I recently enrolled in an online doctoral program and now find myself in the role of an online student and not just an online instructor. I have learned so much from being on the “other side of the screen.” Here are five essential things to consider as you build successful online learning opportunities for your students.
This anecdotal survey of what students what from their online teachers makes simple sense.
Creating Authentic and Explanatory Videos
By Bonni Stachowiak February 20, 2017 L
In this past week’s episode with Steven Michels, we both spoke about the importance of allowing for more authenticity in videos we create for class. I shared about the time I sneezed during one of my pencasts and how funny the students found it.
Explanatory video is a powerful tool for online teaching. Learn more about it.
The Teaching Online Preparation Toolkit (TOPkit) website is a comprehensive resource that provides the postsecondary community with the essential elements required to ensure a very high quality online faculty development program, including a sample course that may be imported into any learning management system and then customized. The links below walk you through a three-step process for planning, developing, and evaluating your program along with supporting resources.
There is a lot of combined wisdom coming out of Florida. Indeed Florida educators have been pioneers in this field. The TopKit site provides quality resources and an active community of practice.
Videos can be a great way to deliver content learning to students. But how do you leverage video instruction to maximize learning? After all, school isn’t the movies.
The author makes a great point: encouraging students to take notes while watching a video is pushing them toward inefficient multi-tasking. Better to build in a pause with a thought provoking question!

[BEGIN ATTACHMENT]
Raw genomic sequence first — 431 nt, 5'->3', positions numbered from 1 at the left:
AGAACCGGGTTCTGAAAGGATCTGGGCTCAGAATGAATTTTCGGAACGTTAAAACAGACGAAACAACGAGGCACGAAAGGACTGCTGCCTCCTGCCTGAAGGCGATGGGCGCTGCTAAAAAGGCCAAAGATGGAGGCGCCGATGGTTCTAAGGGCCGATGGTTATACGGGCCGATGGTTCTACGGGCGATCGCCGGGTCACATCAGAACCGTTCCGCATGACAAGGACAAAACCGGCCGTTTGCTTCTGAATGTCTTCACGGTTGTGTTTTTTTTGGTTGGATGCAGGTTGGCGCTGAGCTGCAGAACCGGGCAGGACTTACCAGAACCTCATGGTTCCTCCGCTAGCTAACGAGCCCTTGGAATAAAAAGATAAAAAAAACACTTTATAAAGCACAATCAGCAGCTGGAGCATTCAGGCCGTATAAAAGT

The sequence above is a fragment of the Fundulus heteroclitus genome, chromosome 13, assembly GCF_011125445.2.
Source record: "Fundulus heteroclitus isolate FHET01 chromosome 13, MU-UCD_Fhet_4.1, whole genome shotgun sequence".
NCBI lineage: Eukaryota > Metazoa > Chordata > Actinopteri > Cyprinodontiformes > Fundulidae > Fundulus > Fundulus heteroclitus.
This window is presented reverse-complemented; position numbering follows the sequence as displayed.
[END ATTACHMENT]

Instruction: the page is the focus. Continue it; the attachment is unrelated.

Marie Norman, PhD “…there are a number of small mistakes that can shorten the shelf-life of video unnecessarily, limit its reusability, and compel you to re-record sooner than you’d like. I know because I’ve made virtually all these mistakes myself!
Creating ‘Evergreen Video’ is the idea. Marier Norman offers find advice that will extend the life of our video presentations. Time Saver! Don’t miss it!
Developing critical listening and speaking skills is an essential element of a student’s higher-education experience. However, verbally presenting one’s ideas and listening to contributions made by student peers are not typical experiences for online students, as most activities in online classes consist of reading and writing. As online course offerings increase, institutions have an obligation to ensure faculty are empowered to teach with tools that enable students to learn out loud. These tools and the content created with them must be accessible to all learners, including those who are hard of hearing and have vision impairments.
Online teachers who use audio and video to connect with their students get better results. Asking your students to use audio and video tools to express their understanding dials up the dynamics of online teaching. Don’t let accessibility concerns stop you! Go for it.
As we continue our ongoing series focused on the flipped classroom in higher education, it’s time to tackle another frequently asked question: “How can I flip a large class?”
These strategies work in a large lecture hall or in a traditional small classroom. Take a look!